With the holiday season rapidly approaching, I am reading more and more headlines touting the “quick”, “safe”, and “easy” ways to lose an astonishing amount of weight in just a few days. Most of these articles use the buzz words “cleanse” or “detox” and promote radical shifts in lifestyle habits, yet are not backed by any hard scientific evidence. (Side note: there are no peer reviewed studies available on PudMed, one of the most comprehensive search engines for health and nutrition studies!).
Should these flashy articles be thought of as the Holy Grail for losing those pesky five to ten pounds that tend to accumulate over the holidays? I hate to be the bearer of bad news, but these articles really are too good to be true and are not long-term strategies for weight management.
So, let’s go through why you should shy away from a juice cleanse and discuss some tried and true methods (backed by actual science!) to get you back on the healthy train.
1. Your body doesn’t actually need to “detox”
Detox is all the rage these days, with more and more people touting the benefits of removing “toxins” from the body. However, many toxins, such as urea and lactic acid, are produced through normal biological processes. Because of this, the body is equipped with a coordinated system that is able to detoxify and remove harmful compounds. This system includes the liver, kidneys, and GI tract. It involves a variety of enzymes and proteins to help filter out toxins and byproducts from the body.
2. Cleanses are low in protein
Most juice cleanses involve consuming little to no protein, which is extremely problematic for multi-week juice cleanses. Protein is a macro-nutrient involved in promoting lean muscle development and feelings of fullness. Additionally, protein is critical for supporting immune health, so doing a juice cleanse in the middle of cold and flu season may not be the best idea for protecting yourself against infection.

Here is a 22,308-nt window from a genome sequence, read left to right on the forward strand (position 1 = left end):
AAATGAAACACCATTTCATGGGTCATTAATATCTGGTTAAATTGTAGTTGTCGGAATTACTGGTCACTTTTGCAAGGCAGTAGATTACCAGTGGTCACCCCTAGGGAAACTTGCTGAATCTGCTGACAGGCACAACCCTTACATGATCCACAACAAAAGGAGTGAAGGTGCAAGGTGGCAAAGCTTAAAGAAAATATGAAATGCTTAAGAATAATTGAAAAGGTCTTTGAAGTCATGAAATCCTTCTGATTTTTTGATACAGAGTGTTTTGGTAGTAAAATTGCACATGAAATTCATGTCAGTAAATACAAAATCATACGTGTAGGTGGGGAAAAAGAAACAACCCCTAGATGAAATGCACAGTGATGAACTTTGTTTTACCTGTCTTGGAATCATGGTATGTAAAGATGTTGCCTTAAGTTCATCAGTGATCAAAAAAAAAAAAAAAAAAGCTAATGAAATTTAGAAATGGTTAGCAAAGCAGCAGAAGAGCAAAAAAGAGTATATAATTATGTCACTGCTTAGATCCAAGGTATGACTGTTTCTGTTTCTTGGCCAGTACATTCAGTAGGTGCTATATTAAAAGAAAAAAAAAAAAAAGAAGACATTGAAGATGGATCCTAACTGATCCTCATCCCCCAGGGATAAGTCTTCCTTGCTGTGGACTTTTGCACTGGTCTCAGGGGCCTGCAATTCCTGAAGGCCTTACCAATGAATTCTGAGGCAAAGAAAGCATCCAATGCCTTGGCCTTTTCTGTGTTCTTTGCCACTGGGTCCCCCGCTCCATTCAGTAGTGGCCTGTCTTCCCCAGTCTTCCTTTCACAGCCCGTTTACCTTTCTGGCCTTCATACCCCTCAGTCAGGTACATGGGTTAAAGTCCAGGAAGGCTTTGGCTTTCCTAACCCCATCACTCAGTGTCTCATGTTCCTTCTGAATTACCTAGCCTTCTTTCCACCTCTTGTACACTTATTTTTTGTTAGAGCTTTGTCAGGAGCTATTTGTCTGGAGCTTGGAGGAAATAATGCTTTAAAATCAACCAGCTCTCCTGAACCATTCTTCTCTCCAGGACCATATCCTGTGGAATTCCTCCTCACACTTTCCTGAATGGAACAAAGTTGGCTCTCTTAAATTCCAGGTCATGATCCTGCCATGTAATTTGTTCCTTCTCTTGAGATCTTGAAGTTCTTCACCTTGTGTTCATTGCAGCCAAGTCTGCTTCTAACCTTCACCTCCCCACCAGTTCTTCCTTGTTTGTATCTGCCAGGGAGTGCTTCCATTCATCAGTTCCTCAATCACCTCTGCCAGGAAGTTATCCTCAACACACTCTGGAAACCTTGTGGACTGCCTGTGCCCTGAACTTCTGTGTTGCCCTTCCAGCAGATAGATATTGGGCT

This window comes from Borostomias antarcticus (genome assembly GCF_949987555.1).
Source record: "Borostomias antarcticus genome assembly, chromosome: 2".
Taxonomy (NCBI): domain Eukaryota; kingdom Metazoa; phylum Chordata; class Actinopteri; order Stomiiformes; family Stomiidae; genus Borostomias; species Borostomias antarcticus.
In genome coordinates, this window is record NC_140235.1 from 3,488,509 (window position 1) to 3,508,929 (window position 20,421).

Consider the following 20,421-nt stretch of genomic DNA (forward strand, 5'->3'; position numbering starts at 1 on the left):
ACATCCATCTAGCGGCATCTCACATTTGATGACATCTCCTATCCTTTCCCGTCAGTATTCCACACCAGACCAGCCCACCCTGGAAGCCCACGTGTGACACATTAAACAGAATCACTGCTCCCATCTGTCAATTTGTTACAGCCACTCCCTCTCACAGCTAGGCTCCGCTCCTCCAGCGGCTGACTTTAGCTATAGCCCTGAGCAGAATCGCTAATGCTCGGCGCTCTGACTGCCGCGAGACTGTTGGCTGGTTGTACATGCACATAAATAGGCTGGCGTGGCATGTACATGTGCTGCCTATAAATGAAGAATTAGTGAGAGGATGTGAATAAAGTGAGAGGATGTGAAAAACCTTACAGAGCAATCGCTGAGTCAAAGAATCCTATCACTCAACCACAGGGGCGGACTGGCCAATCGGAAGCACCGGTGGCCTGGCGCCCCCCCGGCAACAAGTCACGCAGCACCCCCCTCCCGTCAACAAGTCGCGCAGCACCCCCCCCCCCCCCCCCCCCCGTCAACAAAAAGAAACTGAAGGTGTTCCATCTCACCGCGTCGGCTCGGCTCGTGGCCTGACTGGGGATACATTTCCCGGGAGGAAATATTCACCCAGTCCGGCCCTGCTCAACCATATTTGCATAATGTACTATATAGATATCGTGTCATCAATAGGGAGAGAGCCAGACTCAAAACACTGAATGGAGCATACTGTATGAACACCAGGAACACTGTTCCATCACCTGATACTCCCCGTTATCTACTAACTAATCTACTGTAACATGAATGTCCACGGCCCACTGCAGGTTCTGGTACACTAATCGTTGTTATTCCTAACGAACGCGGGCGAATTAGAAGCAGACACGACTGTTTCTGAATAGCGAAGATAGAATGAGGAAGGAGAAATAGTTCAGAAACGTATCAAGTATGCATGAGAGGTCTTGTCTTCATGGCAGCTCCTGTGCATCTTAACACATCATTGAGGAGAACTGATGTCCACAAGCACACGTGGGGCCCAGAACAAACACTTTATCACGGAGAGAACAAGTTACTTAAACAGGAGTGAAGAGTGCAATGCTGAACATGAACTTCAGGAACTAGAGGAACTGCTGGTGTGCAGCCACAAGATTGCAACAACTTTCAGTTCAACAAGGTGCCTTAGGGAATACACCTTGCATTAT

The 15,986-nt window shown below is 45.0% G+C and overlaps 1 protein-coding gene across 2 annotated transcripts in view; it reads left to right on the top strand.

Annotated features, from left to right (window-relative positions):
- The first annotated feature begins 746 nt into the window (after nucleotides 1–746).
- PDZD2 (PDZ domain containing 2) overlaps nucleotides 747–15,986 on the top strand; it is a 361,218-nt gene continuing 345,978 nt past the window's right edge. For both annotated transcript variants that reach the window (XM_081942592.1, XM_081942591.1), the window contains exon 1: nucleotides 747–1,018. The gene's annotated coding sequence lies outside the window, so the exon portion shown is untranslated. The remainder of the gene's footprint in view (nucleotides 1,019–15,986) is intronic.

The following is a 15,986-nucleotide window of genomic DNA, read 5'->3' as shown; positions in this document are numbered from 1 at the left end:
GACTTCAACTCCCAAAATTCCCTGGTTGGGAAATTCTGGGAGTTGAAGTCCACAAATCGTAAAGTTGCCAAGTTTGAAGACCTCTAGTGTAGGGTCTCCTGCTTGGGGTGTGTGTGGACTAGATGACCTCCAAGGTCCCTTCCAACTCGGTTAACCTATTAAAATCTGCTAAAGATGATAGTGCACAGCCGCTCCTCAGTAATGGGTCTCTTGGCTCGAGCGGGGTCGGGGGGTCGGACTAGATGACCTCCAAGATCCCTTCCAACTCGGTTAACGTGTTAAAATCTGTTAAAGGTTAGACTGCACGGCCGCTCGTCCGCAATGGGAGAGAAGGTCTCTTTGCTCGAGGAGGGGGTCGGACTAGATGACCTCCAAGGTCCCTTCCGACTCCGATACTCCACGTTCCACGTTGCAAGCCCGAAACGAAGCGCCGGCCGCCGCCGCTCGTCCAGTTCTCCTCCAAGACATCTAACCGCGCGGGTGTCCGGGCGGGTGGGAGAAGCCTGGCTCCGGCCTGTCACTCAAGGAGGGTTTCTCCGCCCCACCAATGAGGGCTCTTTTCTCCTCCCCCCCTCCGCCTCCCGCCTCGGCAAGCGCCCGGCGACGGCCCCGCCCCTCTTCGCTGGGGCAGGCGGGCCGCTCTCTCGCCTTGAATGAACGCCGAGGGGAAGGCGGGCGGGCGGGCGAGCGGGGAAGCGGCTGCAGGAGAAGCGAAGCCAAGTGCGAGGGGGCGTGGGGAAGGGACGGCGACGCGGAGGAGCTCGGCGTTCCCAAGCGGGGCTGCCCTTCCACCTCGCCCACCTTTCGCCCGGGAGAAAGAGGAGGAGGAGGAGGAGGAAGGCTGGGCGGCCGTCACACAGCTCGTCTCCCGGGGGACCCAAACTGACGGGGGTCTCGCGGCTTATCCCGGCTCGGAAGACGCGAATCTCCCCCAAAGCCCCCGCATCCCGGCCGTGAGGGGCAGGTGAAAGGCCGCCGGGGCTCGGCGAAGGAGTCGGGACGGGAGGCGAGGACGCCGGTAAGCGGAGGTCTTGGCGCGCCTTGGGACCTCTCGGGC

3. Energy will not drastically improve on a cleanse
The body is able to store energy, about 600 grams, in the form of glycogen, so in the first few days of a juice cleanse, glycogen stores are depleted. Going through glycogen stores can lead to lack of energy, headaches, and dizziness due to unstable blood sugar levels.
4. Just because celebrities do it, doesn’t mean trained healthcare professionals would recommend a cleanse
Celebrities ranging from Gwyneth Paltrow to Beyoncé have made cleanses a household word, but should we be taking healthcare recommendations from them? It is best to consult with a trained and certified healthcare professional such as a Registered Dietitian before making any drastic dietary changes. Registered Dietitian, Sarah Romotsky, says, “Would you got legal advice from an actor from “Law & Order?” Stick to credentialed nutrition experts like myself who understand the science and provide individualized, tailored recommendations for you. I’ll gladly encourage juice as a way to get important vitamins and minerals, but a cleanse is completely unnecessary and unproductive.”
5. Cleansing is not a long-term weight loss solution
Additionally, metabolizing glycogen for energy also draws out water from the body, which results in the short-term weight loss. However, since the body prefers to have glycogen stores, once you resume a normal diet, glycogen will be stored again, which draws in water and translates to increased weight on the scale.
6. Instead, focus on a balanced diet that incorporates moderate exercise
While it is not the most “sexy” piece of advice, adopting a diet that highlights nutrient-dense foods, incorporates the three macro-nutrients, and makes sure to get in important micro-nutrients is the best strategy for weight management. Additionally, ensuring your energy balance is in check is your best bet for weight management.
What is energy balance? Simply put, it is balancing the amount of calories that are taken in with the amount of calories that are expended. According to the USDA, “People who are most successful at achieving and maintaining a healthy weight do so through continued attention to consuming only enough calories from foods and beverages to meet their needs and by being physically active”.
Eating this way will not only appropriately fuel your body throughout the day, but also give you a long-term sustainable relationship with food. So, cut the cleansing, chose nutrient-dense foods, and make sure you are getting plenty of exercise. This strategy will power you through the (sometimes) overindulgent holiday season and steer you towards optimal health.
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